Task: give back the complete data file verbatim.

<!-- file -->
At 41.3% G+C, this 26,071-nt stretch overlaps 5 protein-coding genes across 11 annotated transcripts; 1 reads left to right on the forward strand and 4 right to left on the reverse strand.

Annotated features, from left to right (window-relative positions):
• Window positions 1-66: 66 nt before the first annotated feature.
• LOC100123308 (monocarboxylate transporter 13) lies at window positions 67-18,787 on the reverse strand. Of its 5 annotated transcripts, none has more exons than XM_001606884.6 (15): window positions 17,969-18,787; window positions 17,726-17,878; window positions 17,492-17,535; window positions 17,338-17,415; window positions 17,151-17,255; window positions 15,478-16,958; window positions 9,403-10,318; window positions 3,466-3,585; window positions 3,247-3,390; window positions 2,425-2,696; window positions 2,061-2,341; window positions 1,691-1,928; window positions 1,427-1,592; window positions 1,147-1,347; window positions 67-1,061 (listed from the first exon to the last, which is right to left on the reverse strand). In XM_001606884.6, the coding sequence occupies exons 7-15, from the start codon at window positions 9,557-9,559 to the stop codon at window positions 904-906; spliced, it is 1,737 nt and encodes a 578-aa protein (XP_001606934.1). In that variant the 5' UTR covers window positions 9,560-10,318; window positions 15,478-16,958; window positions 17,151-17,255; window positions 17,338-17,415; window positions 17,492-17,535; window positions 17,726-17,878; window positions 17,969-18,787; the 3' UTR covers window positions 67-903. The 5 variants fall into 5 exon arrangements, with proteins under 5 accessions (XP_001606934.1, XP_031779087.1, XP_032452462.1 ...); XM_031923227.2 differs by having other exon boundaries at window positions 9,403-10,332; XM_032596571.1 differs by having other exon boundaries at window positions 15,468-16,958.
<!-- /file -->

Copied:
At 41.3% G+C, this 26,071-nt stretch overlaps 5 protein-coding genes across 11 annotated transcripts; 1 reads left to right on the forward strand and 4 right to left on the reverse strand.

Annotated features, from left to right (window-relative positions):
• Window positions 1-66: 66 nt before the first annotated feature.
• LOC100123308 (monocarboxylate transporter 13) lies at window positions 67-18,787 on the reverse strand. Of its 5 annotated transcripts, none has more exons than XM_001606884.6 (15): window positions 17,969-18,787; window positions 17,726-17,878; window positions 17,492-17,535; window positions 17,338-17,415; window positions 17,151-17,255; window positions 15,478-16,958; window positions 9,403-10,318; window positions 3,466-3,585; window positions 3,247-3,390; window positions 2,425-2,696; window positions 2,061-2,341; window positions 1,691-1,928; window positions 1,427-1,592; window positions 1,147-1,347; window positions 67-1,061 (listed from the first exon to the last, which is right to left on the reverse strand). In XM_001606884.6, the coding sequence occupies exons 7-15, from the start codon at window positions 9,557-9,559 to the stop codon at window positions 904-906; spliced, it is 1,737 nt and encodes a 578-aa protein (XP_001606934.1). In that variant the 5' UTR covers window positions 9,560-10,318; window positions 15,478-16,958; window positions 17,151-17,255; window positions 17,338-17,415; window positions 17,492-17,535; window positions 17,726-17,878; window positions 17,969-18,787; the 3' UTR covers window positions 67-903. The 5 variants fall into 5 exon arrangements, with proteins under 5 accessions (XP_001606934.1, XP_031779087.1, XP_032452462.1 ...); XM_031923227.2 differs by having other exon boundaries at window positions 9,403-10,332; XM_032596571.1 differs by having other exon boundaries at window positions 15,468-16,958.